Paris, Lebanon, Iraq, USA: Disarm Gender-Based Violence for Peace and Human Security
By Abigail Ruane
Vigil in Minnesota in response to the Orlando Pulse nightclub shooting (Photo: Fibonacci Blue/Flikr)
In November 2015 the world stood together in solidarity in the face of the Paris and Beirut attacks. Since that time, shootings have occurred around the world, including in Brussels, Nairobi, and Kabul. On 12 June, another tragedy occurred in the United States: a shooter killed 49 and injured at least 53 with an assault rifle in an act of terror and violence against the LGBTQI community at a gay bar during Latin Night and LGBTQI pride month in Orlando, Florida.
As our hearts go out to and grieve with the survivors of the biggest mass shooting in US history, it is difficult not to feel baffled, aghast, and outraged at both the context and response to this violence.
In a world of homophobia, Islamophobia, and rape culture, why is it that the responses are so disconnected from these root causes of violence? Why do we ignore how systems of domination and fear perpetuate domination, exploitation, and violence?
Why do we put the spotlight on security responses rather than recognising and supporting the human security of at-risk communities in their priorities and call for action?
The Orlando attack targeting the LGBTQI community cannot be separated from homophobic and misogynistic discourse more broadly in America today. Some commentators havereflected that, “hate has become the new normal.” In a situation where the attacker pledged support for ISIL/Daesh during LGTQI pride month, we also cannot forget that ISIL/Daesh’s philosophy is founded on gendered exploitation. ISIL/Daesh summarily executes and throws LGBTQI people from rooftops, and maintains systematic sexual slavery using unlike anything seen in recent history.
Guns are part of a culture of violent masculinity and systems of gendered terror and violence, which impacts both locally and globally. Yet, despite overwhelming support by the American citizens for greater domestic regulation, a political economy of war continues, and it does not just impact America: it impacts all of us, wherever we are in the world. From Newtown to Orlando, from Iraq to Syria, you get what you pay for – and we are putting our money into tears, blood, and war. Not only that, but we are putting our money into terrorising communities who love differently, who do not submit to traditional gender normative roles, who dare to stand up claim their rights, and love as they see fit.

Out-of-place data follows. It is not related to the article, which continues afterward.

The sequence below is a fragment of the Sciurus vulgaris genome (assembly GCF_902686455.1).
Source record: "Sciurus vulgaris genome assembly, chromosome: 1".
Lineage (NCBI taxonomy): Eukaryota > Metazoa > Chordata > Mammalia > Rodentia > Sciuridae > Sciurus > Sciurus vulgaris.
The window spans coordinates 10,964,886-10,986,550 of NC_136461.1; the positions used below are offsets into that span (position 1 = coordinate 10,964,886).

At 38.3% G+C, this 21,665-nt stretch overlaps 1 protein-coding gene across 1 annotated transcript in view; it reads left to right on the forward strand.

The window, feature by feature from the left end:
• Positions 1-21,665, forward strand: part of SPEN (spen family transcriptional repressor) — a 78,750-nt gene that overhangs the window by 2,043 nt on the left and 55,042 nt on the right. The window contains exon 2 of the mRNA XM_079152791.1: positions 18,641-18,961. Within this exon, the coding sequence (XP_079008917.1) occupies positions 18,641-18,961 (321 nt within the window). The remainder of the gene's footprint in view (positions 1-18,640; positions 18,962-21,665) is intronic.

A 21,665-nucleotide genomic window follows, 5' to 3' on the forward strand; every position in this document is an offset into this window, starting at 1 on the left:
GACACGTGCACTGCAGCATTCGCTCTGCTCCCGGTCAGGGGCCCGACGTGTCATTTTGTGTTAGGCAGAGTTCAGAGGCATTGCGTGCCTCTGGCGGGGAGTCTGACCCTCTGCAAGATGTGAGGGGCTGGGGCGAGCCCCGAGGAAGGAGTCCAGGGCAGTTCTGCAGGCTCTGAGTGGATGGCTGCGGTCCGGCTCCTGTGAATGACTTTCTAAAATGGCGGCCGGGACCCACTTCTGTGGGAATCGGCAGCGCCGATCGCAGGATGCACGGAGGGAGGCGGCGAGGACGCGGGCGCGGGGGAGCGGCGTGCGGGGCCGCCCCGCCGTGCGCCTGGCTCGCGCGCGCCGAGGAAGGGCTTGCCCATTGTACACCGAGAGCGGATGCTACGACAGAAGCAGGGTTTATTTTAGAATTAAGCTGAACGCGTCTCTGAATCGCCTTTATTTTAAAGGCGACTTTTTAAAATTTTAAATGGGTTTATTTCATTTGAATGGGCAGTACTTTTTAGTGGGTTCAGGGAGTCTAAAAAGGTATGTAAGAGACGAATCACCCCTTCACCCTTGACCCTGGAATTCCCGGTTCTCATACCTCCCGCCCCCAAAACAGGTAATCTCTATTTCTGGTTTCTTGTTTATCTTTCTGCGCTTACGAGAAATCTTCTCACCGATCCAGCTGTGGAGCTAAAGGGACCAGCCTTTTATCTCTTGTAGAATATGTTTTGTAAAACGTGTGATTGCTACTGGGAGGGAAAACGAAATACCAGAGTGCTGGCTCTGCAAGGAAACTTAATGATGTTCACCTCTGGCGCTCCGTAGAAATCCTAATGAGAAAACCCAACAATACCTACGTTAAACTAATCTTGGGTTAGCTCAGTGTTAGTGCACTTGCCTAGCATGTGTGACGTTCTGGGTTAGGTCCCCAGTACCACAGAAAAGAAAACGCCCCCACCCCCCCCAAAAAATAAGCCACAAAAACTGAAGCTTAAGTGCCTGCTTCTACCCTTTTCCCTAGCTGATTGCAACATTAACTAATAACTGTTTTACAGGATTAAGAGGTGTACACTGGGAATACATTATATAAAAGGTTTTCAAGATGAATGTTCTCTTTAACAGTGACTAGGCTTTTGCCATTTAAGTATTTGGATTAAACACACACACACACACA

This is undemocratic, corrupt, and unconscionable.
It is time to take action in solidarity with the LGBTQI community in Orlando and around the world. It is time to reject militarism as a failed method of conflict resolution. It is time toget rid of the guns and arms in our homes, countries, and world and reclaim our human security.
Take a stand! Let us mobilise together and demand action.
By Marina Kumskova
Zainab Bangura (the Secretary-General’s Special Representative on Sexual Violence in Conflict) and Lisa Davis (of the NGO Working Group on Women, Peace and Security) (Photo: UN)
On 2 June, 2016, under the French presidency, the Security Council held a ministerial-level open debate under the theme, "Women, Peace and Security: Responding to human trafficking in situations of conflict-related sexual violence." Noting that sexual violence is increasingly evolving from a tactic of war to one of terrorism, participants highlighted the growing use by terrorist and extremist organisations of sexual violence to control and intimidate communities, recruit and maintain fighters and force people from their homes.